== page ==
A little pre-planning helped fashion the intro. Busbee coordinated with Urban’s guitar tech to bring a ganjo over on the plane. He ran it through a series of effects and some heavy reverb, and Urban churned out a glittery cascade of notes. They tried to replace it later, but nothing topped it.
“I didn’t even realize that it was a guitar making that sound at first,” Underwood notes. “I thought it was some kind of synth thing happening, but it certainly sounds cool.”
“The Fighter” did not have a bridge when Urban and busbee left London, but they put one together over a couple of writing sessions later in Los Angeles. The melody came first, and it was tailored specifically to Underwood’s range.
“I remember grabbing a couple songs of hers off iTunes and listening to them quickly and looking for a song that was in the same key we were in to see if this was going to be something that really fit her vocal register,” Urban says.
The words to that section were hammered out on yet another day.
Capturing her vocal went down to the wire. The album was to be mastered on March 25, 2016, to make the May 6 street date, and “The Fighter” was the only unfinished track. Underwood had a day off in St. Louis on March 23, so busbee and engineer Dave Clauss flew in to meet her at SmithLee Productions, a studio that works more often with corporate clients than on commercial recordings. Its design features a nondescript exterior and a brick-faced control room. “It was functional, had a cool vibe and everything worked,” says busbee. “What more could you ask for?”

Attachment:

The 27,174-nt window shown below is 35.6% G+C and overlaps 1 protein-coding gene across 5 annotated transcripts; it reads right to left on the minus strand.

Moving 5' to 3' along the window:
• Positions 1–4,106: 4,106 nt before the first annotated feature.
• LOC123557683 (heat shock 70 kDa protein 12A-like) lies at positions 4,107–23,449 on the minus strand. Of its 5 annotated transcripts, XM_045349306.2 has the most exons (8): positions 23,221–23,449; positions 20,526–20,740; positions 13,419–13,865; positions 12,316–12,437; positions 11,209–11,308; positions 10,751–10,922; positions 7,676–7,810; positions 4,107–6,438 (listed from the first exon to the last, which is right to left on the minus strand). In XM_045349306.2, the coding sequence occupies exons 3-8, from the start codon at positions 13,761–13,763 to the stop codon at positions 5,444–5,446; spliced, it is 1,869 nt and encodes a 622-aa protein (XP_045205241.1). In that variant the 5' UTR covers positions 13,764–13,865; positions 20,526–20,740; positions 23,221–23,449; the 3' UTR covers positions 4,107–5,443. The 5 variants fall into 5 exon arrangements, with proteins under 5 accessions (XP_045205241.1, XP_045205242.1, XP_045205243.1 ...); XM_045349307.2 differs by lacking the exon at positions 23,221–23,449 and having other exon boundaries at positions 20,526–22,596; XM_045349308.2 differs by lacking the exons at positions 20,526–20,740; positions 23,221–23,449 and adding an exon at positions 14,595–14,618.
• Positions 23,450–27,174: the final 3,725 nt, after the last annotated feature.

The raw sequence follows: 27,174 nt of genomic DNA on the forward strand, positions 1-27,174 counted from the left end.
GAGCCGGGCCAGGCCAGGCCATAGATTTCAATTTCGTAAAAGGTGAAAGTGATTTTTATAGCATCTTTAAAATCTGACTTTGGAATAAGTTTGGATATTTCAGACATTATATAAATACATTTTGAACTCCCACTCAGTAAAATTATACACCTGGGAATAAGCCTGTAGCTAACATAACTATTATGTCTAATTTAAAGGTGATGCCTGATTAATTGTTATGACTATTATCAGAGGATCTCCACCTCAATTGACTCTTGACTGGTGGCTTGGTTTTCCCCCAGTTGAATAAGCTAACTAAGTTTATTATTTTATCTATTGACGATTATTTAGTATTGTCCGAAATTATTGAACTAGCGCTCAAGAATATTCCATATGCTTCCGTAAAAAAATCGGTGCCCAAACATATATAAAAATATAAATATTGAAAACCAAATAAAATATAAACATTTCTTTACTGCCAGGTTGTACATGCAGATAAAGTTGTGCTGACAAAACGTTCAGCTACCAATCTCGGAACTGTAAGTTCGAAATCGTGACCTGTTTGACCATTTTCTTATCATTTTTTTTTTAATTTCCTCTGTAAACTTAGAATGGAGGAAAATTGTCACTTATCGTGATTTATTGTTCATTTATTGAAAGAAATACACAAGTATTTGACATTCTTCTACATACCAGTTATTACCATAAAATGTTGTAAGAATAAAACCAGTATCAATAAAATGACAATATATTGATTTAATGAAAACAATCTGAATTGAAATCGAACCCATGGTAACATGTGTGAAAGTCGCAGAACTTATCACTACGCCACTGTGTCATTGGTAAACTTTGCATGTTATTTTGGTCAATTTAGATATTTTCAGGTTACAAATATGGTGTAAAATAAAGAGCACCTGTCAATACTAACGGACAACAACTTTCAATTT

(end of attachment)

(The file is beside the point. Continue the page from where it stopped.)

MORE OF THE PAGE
Busbee was a bit sheepish about his falsetto parts on the demo, though they were a great guide for Underwood.
“They kept apologizing for that, but I actually thought he sounded pretty good,” notes Underwood. “It was just enough for me to get a sense of things but not too much that I couldn’t make the part my own.”
Underwood and busbee talked for more than a half-hour before she went into the vocal booth, and she knocked it out in just a few takes. In fact, she recorded more run-throughs than she needed.
“When I have a great song like this one, I feel like I could sing it a thousand times and never get tired of it,” she says. “Even when we knew we had it, I made sure to do a few more just because I wanted to sing it again.”
Urban called in during the session from California, where he was shooting the “Wasted Time” video, to hear how things were going. “Even across FaceTime,” he says, “I was like, ‘Oh, my gosh, she sounds amazing on this song.’ ”
Urban and Underwood finally sang it together live for the first time on Dec. 3, 2016, at Westpac Stadium in Wellington, New Zealand. Capitol released it to radio via PlayMPE on Feb. 6, and the singers performed it again during the Grammy Awards on Feb. 12, spurring a sales and streaming bump that elevated “The Fighter” to No. 5 on Hot Country Songs. It’s currently at No. 13 on that chart and No. 19 on Country Airplay, looking every bit like a no-brainer hit.
In the end, that pledge of protection that Kidman and Urban made to each other years ago is now bubbling on the radio and resonating in others’ lives.
“She’s female and tender, and I want that tenderness to not have to get hardened to the world,” says Urban. “That’s my job as her husband, to put myself around her so she can remain that way. And that’s really the chorus of ‘The Fighter.’ ”
This article first appeared in the Country Update newsletter. Sign up for it here.